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Set in a green lawn, the Hedge School is defined by a circle of plywood columns of varying heights that support a staggered row of wooden planters. A steel wire mesh for growing vines covers the space between the pavilion floor and planter. The interior of the pavilion, which was designed with the scale of a child in mind, features a gravel floor and plywood platforms that double and steps and seating. The unnprogrammed space is large enough to accommodate a class can be used for a variety of purposes including performance, cooking lessons, and play.

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AP+E also created a year-round planting design to give the Hedge School a continuously evolving appearance with minimal maintenance. The pavilion’s raised plant beds allow students to grow their own food and watch the plants develop over the seasons. “Through planting, growing, studying and finally eating their plants the children are not only taught basic skills but more importantly also learn how their actions directly affect their surroundings,” write the architects. Over time, the entire pavilion will be cloaked in a veil of greenery.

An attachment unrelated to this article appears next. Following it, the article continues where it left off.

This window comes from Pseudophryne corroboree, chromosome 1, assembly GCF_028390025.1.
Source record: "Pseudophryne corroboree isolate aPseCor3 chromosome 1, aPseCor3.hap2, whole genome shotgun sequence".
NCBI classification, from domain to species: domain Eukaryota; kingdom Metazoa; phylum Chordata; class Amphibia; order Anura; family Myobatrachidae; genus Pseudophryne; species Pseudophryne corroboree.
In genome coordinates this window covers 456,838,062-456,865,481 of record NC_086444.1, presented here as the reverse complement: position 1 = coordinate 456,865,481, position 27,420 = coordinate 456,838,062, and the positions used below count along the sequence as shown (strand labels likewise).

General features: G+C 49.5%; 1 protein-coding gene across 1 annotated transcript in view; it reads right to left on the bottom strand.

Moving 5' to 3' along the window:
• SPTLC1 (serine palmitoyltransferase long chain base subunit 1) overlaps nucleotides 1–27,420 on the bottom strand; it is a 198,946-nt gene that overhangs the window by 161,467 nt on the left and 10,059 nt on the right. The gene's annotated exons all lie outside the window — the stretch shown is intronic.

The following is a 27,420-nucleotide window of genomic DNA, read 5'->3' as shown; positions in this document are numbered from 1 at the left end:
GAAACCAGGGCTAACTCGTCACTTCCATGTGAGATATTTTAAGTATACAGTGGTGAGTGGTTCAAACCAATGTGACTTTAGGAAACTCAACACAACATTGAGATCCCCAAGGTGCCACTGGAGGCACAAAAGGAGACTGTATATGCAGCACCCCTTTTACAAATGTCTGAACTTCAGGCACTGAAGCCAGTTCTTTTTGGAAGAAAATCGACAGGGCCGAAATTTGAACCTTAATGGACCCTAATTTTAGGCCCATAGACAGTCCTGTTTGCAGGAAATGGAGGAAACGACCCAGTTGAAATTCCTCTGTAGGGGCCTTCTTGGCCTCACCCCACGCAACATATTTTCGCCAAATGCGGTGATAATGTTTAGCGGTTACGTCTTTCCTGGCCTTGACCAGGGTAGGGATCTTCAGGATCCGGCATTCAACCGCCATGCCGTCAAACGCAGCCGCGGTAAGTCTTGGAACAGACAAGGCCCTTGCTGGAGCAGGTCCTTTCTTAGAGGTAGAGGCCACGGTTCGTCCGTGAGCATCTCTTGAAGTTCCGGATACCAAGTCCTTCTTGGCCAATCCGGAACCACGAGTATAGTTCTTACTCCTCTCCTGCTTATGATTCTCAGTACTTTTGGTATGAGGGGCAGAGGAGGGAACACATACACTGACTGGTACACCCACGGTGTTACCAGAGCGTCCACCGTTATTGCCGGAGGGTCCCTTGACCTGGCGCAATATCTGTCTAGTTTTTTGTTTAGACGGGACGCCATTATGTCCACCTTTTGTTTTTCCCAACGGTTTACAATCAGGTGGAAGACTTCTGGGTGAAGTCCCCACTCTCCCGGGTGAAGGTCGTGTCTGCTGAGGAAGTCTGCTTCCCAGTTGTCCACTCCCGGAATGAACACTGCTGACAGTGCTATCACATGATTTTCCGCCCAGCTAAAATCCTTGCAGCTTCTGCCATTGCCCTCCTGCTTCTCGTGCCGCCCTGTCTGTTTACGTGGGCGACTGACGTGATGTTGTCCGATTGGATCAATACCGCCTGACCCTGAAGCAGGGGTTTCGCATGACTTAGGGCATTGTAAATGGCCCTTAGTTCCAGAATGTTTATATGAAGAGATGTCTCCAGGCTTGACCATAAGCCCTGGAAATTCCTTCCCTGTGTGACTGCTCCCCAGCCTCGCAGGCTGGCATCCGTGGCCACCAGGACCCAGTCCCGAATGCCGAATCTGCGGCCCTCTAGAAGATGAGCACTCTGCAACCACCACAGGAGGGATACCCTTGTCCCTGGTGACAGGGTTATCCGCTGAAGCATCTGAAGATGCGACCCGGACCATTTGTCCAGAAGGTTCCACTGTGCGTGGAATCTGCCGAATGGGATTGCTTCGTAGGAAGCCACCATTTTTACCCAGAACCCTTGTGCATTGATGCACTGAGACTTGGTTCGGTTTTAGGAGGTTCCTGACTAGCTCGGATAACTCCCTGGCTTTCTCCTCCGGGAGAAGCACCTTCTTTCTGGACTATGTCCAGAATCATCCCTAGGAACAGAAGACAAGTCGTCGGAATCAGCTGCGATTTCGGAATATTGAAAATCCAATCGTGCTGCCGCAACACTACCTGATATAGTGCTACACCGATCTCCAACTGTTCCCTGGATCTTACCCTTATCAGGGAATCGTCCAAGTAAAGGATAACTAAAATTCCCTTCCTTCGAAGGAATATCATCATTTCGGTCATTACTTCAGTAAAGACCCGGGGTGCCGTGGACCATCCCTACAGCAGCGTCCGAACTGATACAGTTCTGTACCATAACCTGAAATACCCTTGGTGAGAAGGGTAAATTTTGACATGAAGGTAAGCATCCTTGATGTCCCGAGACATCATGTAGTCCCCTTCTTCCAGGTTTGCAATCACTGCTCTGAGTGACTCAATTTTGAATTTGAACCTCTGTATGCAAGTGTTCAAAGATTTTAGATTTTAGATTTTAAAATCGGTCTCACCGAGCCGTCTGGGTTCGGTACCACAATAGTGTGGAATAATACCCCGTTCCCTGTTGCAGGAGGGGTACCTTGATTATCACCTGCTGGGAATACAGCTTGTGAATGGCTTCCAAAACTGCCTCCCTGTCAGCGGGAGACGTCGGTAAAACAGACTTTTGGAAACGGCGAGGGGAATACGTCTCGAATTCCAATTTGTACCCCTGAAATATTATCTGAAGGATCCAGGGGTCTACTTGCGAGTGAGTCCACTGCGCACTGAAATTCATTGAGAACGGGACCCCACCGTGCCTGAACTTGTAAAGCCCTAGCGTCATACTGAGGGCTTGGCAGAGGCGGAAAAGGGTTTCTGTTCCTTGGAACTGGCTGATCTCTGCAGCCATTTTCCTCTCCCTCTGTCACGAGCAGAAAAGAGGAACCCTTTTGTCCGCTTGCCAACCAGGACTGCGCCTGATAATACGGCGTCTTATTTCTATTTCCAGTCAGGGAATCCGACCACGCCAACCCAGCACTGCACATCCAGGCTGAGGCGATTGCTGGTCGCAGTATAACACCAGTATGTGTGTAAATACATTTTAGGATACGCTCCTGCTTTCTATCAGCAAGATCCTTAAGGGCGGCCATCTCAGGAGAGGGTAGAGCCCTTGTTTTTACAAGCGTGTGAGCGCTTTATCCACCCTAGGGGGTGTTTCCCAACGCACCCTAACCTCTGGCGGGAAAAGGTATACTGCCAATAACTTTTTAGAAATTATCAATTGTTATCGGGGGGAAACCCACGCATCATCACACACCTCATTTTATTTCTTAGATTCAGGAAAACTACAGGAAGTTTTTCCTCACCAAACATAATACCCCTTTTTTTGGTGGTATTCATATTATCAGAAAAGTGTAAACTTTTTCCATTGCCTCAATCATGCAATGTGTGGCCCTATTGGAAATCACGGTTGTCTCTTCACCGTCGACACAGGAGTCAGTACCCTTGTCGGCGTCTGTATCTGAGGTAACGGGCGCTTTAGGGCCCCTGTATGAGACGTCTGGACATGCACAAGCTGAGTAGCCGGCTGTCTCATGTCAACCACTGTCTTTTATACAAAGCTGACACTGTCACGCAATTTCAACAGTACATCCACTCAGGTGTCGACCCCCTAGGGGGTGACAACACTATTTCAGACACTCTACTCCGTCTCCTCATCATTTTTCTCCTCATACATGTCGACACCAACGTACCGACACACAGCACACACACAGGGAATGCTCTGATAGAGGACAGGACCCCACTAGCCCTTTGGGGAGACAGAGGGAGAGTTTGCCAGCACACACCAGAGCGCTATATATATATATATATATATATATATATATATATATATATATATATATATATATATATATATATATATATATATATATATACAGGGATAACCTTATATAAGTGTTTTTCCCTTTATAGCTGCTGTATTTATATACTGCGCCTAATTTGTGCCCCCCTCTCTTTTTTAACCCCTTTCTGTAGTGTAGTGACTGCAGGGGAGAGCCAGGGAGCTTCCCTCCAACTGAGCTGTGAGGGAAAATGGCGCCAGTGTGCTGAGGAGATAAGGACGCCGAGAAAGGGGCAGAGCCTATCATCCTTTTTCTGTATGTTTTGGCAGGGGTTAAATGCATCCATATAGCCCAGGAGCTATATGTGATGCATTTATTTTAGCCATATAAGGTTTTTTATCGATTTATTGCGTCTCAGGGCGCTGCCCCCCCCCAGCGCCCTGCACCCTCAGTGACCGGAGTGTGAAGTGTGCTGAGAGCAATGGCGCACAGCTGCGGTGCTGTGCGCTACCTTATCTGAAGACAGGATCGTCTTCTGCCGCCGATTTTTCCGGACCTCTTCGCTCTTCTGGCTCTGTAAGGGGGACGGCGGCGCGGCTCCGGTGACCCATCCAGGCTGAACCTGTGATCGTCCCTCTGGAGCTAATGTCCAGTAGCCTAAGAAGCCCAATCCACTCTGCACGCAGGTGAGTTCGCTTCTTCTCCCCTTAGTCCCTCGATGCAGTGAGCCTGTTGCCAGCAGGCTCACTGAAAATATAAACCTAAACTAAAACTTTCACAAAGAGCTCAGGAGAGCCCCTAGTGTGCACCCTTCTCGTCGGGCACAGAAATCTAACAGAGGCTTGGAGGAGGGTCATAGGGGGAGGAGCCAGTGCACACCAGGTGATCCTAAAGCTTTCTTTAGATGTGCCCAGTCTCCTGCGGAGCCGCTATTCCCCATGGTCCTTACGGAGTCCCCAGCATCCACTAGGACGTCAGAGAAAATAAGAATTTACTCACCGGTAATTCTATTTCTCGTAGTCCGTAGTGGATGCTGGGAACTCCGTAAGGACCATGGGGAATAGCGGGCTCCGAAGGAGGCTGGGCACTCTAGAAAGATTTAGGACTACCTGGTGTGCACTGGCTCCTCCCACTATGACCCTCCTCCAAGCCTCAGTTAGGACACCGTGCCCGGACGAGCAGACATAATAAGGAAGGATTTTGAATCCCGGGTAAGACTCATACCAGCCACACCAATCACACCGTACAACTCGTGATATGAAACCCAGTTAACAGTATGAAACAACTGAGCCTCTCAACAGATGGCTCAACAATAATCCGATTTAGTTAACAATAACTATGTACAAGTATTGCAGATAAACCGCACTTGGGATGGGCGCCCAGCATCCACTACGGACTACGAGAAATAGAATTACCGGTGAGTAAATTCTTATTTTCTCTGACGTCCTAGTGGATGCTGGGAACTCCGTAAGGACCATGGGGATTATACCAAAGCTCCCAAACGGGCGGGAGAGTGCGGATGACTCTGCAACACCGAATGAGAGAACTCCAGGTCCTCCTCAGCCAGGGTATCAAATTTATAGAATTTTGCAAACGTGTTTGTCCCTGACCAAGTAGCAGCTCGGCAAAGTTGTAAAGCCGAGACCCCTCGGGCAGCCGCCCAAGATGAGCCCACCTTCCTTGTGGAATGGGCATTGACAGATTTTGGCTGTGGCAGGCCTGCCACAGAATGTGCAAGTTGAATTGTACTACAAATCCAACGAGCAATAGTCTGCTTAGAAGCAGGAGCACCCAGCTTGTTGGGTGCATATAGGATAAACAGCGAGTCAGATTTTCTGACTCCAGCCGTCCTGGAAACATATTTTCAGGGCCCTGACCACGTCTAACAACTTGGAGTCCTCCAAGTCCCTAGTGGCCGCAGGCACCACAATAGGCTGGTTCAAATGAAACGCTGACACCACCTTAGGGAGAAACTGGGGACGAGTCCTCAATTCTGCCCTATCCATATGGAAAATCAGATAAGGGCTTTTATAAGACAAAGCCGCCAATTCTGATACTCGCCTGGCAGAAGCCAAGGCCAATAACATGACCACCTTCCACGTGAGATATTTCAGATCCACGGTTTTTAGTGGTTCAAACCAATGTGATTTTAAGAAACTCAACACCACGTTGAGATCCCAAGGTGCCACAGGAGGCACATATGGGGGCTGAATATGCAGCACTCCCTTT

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Related: MARC FORNES/THEVERYMANY’s ultralight informal amphitheater in France looks like an opening chrysalis

“The Hedge School is an informal learning space in nature where children are exposed to and learn from the elements,” write the architects. “It is a place where children are educated in the basic principles of living such as growing food & plants, cooking in the open, ecosystems, climate, seasons, flora & fauna. In this way the natural elements become a stimulating part of the space and the experience; creating an engaging & adventurous learning environment; where children can hear the rain and feel the wind.”

+ AP+E

Via Dezeen

Images via AP+E